Note: The following is based on, and excerpted in part, from the book Dying with Confidence: A Tibetan Buddhist Guide to Preparing for Death by Anyen Rinpoche.

Students from many different cultural and spiritual backgrounds come and ask me for help when a loved one is dying.

When someone close to us is dying or has died, we begin to think seriously about what our own death will be like.

While this book will guide Buddhist practitioners preparing for their own death, it will also serve Buddhists and non-Buddhists who would like to help someone die while relying upon the supports of the Tibetan Buddhist tradition.

Those who would like to help non-Buddhists in the dying process will also find these instructions useful and can adapt them to incorporate the spiritual tradition of the dying person—even if they are not Buddhist, they might appreciate your efforts anyway. … You can generate compassion and pray for the person as much as you can.

For Tibetan Buddhists, however, unless you have extreme confidence or certainty about your ability to properly recognize and rest in the nature of mind, and unless you can rest in the Dharmakaya constantly, you should train in and practice phowa [the practice for directing the transference of consciousness at the time of death, either for oneself or another. It will not create any obstacles so it is always good to do.]

Furthermore, our assessment of where our practice is now may not be accurate. We may think that we are more skillful practitioners than we actually are. In light of this, it is best to practice phowa.

What’s more, it cannot be emphasized enough that everyone—practitioner and helper, Buddhist and non-Buddhist—will benefit by learning about the signs and stages of death. Knowing what to expect will help us know what to do at the right time. …

Furthermore, there are necessary preparations to enhance our chances of using the teachings effectively.

First, I am a strong advocate of each of us as Buddhist practitioners taking time for (1) honest self-reflection and (2) knowing where we are now on the spiritual path and (3) where we would like to be in the future.

Then I suggest creating two documents:

(1) One, a Dharma Vision, a realistic plan and commitment for accomplishing this lifetime’s aspirations for practice; and

(2) Two, a Dharma Will, a plan for how we wish to die that designates “entrusted Dharma friends” who have agreed to assist with rituals, prayers, and practices at the time of death.

When people in the West get older, they write wills for their children. What we need now is a Dharma Will for ourselves!

After creating your Dharma Vision and Dharma Will, I encourage you to prepare a special Dharma Box as well—this box should contain the Dharma Will, copies of our advance medical directives and other legal papers, as well as all the practices and ritual items we wish to have with us as we die.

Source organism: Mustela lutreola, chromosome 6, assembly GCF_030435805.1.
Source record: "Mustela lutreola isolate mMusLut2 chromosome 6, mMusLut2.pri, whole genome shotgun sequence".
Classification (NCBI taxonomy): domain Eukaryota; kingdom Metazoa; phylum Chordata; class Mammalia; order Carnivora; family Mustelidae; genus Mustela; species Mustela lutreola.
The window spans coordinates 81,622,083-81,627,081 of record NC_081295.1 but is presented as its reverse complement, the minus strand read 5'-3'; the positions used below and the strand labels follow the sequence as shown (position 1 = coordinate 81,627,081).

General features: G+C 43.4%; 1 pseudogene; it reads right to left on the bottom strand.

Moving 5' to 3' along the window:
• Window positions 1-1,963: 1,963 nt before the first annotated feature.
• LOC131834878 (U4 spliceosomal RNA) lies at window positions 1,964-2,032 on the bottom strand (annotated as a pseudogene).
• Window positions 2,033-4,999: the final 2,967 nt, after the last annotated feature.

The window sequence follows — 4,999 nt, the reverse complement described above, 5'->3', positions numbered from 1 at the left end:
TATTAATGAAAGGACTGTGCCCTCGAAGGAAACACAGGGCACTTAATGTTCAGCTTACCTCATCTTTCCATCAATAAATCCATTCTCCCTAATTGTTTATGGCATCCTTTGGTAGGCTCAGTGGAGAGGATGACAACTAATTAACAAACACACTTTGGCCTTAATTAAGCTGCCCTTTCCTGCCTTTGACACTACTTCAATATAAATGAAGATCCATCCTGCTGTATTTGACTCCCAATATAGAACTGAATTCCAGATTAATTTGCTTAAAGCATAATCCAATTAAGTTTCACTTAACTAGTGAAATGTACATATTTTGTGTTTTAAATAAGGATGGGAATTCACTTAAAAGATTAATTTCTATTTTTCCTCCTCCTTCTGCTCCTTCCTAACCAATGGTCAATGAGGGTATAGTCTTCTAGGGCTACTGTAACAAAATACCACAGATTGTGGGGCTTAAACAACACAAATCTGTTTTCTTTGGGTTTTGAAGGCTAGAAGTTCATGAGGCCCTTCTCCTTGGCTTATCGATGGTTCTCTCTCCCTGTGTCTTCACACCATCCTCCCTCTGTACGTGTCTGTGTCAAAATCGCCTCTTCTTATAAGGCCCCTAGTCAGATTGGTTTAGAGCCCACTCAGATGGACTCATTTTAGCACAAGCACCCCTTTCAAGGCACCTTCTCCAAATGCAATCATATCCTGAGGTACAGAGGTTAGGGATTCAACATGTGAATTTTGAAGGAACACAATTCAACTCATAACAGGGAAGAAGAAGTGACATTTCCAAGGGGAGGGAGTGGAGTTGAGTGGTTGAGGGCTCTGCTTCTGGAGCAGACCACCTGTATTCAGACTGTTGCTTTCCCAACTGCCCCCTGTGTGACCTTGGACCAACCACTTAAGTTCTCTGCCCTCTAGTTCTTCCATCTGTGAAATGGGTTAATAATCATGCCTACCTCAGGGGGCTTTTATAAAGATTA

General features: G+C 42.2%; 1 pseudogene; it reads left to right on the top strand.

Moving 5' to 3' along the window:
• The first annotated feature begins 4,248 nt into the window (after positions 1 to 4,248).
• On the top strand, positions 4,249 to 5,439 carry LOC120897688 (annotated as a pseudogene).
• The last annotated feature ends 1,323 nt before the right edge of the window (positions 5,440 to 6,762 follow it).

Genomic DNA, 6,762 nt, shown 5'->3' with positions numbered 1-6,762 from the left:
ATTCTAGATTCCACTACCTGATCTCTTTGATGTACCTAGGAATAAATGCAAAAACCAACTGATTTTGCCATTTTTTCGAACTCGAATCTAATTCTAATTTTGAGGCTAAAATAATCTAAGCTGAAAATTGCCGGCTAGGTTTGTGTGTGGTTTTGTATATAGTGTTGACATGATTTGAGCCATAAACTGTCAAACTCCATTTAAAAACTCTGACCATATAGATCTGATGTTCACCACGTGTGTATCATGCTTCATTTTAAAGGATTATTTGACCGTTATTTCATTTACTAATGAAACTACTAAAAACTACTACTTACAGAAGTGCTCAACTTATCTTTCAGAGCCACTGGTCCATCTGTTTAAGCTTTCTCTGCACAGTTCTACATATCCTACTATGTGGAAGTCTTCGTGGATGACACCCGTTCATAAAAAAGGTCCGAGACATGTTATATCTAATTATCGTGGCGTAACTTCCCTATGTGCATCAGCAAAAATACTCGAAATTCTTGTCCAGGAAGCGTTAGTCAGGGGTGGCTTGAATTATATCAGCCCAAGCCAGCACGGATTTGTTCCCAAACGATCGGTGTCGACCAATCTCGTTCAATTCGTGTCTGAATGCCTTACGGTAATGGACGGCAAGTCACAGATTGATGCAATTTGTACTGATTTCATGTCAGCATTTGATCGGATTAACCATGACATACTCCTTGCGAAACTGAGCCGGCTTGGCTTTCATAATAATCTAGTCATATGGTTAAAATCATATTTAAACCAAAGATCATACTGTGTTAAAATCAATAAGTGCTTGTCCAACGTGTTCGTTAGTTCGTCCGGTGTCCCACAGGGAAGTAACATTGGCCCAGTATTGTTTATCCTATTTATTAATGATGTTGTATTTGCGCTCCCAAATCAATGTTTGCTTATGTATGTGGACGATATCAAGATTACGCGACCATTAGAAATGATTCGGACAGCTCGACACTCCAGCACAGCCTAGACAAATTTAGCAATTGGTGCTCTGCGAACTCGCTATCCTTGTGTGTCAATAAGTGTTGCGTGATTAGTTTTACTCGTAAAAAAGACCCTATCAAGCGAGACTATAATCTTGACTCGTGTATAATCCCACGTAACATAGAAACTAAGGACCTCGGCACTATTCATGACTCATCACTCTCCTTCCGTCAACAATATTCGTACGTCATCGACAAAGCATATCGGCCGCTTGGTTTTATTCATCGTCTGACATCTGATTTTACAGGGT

In his book, Dying with Confidence, Anyen Rinpoche states that he offers specific instructions on using the different stages of the dying process as a spiritual practice and also gives detailed instructions on a phowa text that was passed down to him by his root lama, Kyabje Tsara Dharmakirti Rinpoche. This text is from the Longchen Nyingthig lineage.

He goes on to state: It is important to learn the visualizations now while you are healthy and sound of mind and body and able to practice energetically. This does not mean that phowa cannot be learned or trained in when we are elderly or sick, however, it is easier to master this practice when we are young and healthy.

It is, of course, best to study with an authentic teacher and to attend phowa retreats whenever possible so there is appropriate support and sufficient time to experience the results of successful practice.

The essence of all phowa teachings is the same, although there are slight differences in the texts. The phowa instructions given later in this book, Dying with Confidence, are sufficient to begin practicing now if you have not had prior instruction, or will serve as a reminder of any prior phowa teachings you have received.

Finally, we will explore the role of the entrusted Dharma friend and decide if we wish to serve sangha members and friends by practicing with them as they die and reminding them how to use the unique opportunity of death.

I encourage each and every one of us to consider performing this service to our Dharma brothers and sisters. With very little effort, everyone can learn to do phowa successfully and contribute to the enlightenment of all sentient beings.

The phowa text and other practices to be recited as we are dying and to guide the consciousness after death can be found on the Phowa Foundation website at

May these teachings inspire and guide us to practice the true Dharma and to face death fearlessly. May they help create the conditions for all to attain liberation and perfect enlightenment!

Source: Based on Anyen Rinpoche. Dying with Confidence: A Tibetan Buddhist Guide to Preparing for Death. Wisdom Publications. Kindle Edition.

The great master Patrul Rinpoche told this story on the nature of life and death:
There once was a poor man who became lost in the fantasy of his life. He came across a pile of barley and decided to plant it in order to earn money. Once he became rich, he thought, he would marry. Once he married, he would have a son. The poor man went so far as to name his unborn son Dawa Drakpa. However, while he was lost in his fantasy, a mouse gnawed through a rope that was holding a sack tied above his head. The heavy sack fell down and struck him dead.
In what ways are you similar to the old man in the story?
(Anyen Rinpoche; Choying Zangmo, Allison. Living and Dying with Confidence: A Day-by-Day Guide.)